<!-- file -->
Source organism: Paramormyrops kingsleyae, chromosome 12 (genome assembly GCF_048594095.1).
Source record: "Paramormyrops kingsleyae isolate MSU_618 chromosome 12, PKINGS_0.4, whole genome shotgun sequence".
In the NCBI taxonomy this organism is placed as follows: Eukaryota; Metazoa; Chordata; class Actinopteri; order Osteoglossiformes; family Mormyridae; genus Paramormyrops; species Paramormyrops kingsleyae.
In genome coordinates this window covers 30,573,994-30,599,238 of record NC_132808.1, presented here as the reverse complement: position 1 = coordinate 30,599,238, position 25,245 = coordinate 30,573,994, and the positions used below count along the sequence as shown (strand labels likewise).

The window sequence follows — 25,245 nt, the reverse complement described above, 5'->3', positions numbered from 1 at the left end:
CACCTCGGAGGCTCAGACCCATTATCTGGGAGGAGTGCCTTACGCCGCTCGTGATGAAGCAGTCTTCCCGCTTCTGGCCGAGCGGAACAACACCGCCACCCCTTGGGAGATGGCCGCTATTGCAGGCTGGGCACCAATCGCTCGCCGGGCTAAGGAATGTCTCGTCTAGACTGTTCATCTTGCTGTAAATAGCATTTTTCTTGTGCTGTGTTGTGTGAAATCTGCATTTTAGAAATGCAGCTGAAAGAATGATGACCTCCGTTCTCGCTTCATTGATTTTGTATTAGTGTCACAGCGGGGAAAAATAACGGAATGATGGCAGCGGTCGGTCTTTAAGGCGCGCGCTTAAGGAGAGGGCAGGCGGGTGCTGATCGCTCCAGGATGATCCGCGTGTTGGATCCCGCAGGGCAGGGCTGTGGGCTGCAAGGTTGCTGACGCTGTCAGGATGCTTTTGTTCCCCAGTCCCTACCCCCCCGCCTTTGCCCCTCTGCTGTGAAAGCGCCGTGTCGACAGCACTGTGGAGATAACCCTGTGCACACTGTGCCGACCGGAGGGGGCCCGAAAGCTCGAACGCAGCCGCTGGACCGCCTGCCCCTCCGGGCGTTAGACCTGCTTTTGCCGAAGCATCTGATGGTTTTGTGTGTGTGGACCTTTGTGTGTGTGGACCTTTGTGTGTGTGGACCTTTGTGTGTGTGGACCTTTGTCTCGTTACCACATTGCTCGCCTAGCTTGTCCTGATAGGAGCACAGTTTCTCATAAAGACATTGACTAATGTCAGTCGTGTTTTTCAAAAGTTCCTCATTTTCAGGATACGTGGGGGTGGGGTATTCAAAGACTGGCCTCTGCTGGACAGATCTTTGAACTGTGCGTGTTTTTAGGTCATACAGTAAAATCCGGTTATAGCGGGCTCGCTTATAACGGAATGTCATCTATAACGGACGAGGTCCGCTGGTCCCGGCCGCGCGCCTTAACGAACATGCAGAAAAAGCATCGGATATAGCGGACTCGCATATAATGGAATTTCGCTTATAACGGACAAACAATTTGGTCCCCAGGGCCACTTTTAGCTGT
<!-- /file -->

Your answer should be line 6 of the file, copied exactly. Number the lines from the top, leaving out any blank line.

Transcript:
CACCTCGGAGGCTCAGACCCATTATCTGGGAGGAGTGCCTTACGCCGCTCGTGATGAAGCAGTCTTCCCGCTTCTGGCCGAGCGGAACAACACCGCCACCCCTTGGGAGATGGCCGCTATTGCAGGCTGGGCACCAATCGCTCGCCGGGCTAAGGAATGTCTCGTCTAGACTGTTCATCTTGCTGTAAATAGCATTTTTCTTGTGCTGTGTTGTGTGAAATCTGCATTTTAGAAATGCAGCTGAAAGAATGATGACCTCCGTTCTCGCTTCATTGATTTTGTATTAGTGTCACAGCGGGGAAAAATAACGGAATGATGGCAGCGGTCGGTCTTTAAGGCGCGCGCTTAAGGAGAGGGCAGGCGGGTGCTGATCGCTCCAGGATGATCCGCGTGTTGGATCCCGCAGGGCAGGGCTGTGGGCTGCAAGGTTGCTGACGCTGTCAGGATGCTTTTGTTCCCCAGTCCCTACCCCCCCGCCTTTGCCCCTCTGCTGTGAAAGCGCCGTGTCGACAGCACTGTGGAGATAACCCTGTGCACACTGTGCCGACCGGAGGGGGCCCGAAAGCTCGAACGCAGCCGCTGGACCGCCTGCCCCTCCGGGCGTTAGACCTGCTTTTGCCGAAGCATCTGATGGTTTTGTGTGTGTGGACCTTTGTGTGTGTGGACCTTTGTGTGTGTGGACCTTTGTGTGTGTGGACCTTTGTCTCGTTACCACATTGCTCGCCTAGCTTGTCCTGATAGGAGCACAGTTTCTCATAAAGACATTGACTAATGTCAGTCGTGTTTTTCAAAAGTTCCTCATTTTCAGGATACGTGGGGGTGGGGTATTCAAAGACTGGCCTCTGCTGGACAGATCTTTGAACTGTGCGTGTTTTTAGGTCATACAGTAAAATCCGGTTATAGCGGGCTCGCTTATAACGGAATGTCATCTATAACGGACGAGGTCCGCTGGTCCCGGCCGCGCGCCTTAACGAACATGCAGAAAAAGCATCGGATATAGCGGACTCGCATATAATGGAATTTCGCTTATAACGGACAAACAATTTGGTCCCCAGGGCCACTTTTAGCTGT